“The combination of the opening up of data, connecting apps and the pace of payment reform, in my humble opinion, is why this is the most entrepreneurial period in care delivery,” said Aneesh Chopra, co-founder and executive vice president of Hunch Analytics and former U.S. Chief Technology Officer, during his keynote at the Boston Children’s Hospital Global Innovation Summit on Monday.
According to Chopra, we have entered an era where data is unprecedentedly open and accessible. “The new default in Washington is that if there is a data set held by an agency that has to do with health, energy or education, the default setting is that it is publicly available in machine readable form” he explained. In terms of healthcare, this data can be “used as fuel for an increasing number of connected health applications.”
One theme of Chopra’s keynote was the move to foster interoperability and communication between IT health systems using application programming interfaces (APIs) which can facilitate the sharing of data across disparate applications. “The ease by which your Fitbit and your MyFitnessPal accounts can talk to each other is now coming to our electronic health records ecosystem using open APIs,” he said.
In the context of precision medicine, the theme of this year’s summit, patients now have the right to connect an app of their choice to their personal healthcare data. “What the president said in January at the launch of the Precision Medicine Initiative is that the consumer has the right to that data—and more importantly—to connect it to the applications that help them interpret it.” Although Chopra concedes that patients are reluctant to log into the portals that allow them access to their healthcare data, they are often willing to grant health management apps access to the data.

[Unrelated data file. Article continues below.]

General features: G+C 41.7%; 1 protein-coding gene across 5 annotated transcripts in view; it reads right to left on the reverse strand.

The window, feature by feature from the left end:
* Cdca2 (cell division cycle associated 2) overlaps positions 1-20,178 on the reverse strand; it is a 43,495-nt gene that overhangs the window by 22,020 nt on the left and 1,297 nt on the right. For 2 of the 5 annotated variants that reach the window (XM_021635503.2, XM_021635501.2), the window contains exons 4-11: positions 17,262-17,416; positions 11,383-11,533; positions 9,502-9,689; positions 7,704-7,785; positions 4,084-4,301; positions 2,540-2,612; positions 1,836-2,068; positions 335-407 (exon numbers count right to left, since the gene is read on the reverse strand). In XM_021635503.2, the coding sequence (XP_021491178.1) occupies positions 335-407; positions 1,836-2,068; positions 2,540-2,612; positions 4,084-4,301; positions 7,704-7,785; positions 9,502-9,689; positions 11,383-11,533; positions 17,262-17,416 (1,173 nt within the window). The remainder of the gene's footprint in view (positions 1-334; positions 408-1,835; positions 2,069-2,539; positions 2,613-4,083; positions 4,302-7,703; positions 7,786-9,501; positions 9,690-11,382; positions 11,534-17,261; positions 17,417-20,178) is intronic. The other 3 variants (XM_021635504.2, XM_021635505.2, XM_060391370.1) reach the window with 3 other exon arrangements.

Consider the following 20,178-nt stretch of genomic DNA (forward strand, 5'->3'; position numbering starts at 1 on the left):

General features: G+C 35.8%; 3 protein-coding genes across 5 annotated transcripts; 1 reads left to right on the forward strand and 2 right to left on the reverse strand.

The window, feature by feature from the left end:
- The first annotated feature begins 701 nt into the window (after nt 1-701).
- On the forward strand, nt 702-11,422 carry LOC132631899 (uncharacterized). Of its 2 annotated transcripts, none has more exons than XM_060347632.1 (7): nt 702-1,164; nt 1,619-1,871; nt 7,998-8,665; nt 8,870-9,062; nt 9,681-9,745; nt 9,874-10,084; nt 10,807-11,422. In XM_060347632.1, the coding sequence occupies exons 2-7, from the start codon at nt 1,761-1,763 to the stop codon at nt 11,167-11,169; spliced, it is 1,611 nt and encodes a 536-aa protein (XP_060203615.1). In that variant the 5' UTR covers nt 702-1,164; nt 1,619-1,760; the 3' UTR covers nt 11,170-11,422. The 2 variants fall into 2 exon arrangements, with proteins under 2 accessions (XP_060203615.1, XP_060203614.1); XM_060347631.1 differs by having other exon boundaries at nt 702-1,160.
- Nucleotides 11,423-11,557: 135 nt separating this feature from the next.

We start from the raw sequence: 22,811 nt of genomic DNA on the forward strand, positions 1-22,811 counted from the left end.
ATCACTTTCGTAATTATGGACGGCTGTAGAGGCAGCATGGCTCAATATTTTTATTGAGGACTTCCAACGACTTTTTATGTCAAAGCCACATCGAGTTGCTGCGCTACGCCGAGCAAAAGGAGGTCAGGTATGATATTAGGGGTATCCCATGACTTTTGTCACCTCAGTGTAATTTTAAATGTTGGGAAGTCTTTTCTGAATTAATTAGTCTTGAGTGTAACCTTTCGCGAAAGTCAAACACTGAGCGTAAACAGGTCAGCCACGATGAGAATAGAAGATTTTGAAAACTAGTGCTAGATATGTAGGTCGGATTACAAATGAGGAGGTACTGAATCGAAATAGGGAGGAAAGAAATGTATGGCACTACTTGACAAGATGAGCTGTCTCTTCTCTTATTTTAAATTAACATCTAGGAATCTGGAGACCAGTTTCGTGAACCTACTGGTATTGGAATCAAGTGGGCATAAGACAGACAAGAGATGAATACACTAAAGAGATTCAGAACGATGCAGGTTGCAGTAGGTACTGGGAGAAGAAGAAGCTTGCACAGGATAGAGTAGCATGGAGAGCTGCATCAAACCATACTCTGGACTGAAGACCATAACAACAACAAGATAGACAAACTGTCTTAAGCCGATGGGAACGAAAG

Chopra was quick to dispel the myth that innovation in healthcare delivery systems will upend systems of record. Too often, “health IT confuses the system of record from the systems of consumption,” he explained. “The system of record is what we intended to be stable, and what API’s allow us to do in IT is essentially decouple the system of record from systems of consumption.” In other words, different apps that engage with data from the electronic health record can be quickly and easily developed, improved upon or discarded without upsetting the larger system of record.
Chopra has high hopes for the future of open data and connected apps. “Where we are headed is the rise of a new class of service, a digital health advisor we trust that will help us make important decisions,” he says. One of the ways that this “advisor” could improve care delivery is by helping patients navigate the complex market of health plans. According to Chopra, “86 percent of people who have health insurance on the exchange can save money if they switch plans.” Imagine if there was an app that could help patients and their families choose the best, most cost-effective plans by analyzing data about the health plans in conjunction with personal health data such as conditions or medications lists?
“This doesn’t require a genomics breakthrough,” quipped Chopra. “This is literally ‘can I grab that data feed and put it into that app’ to make my shopping experience better.”
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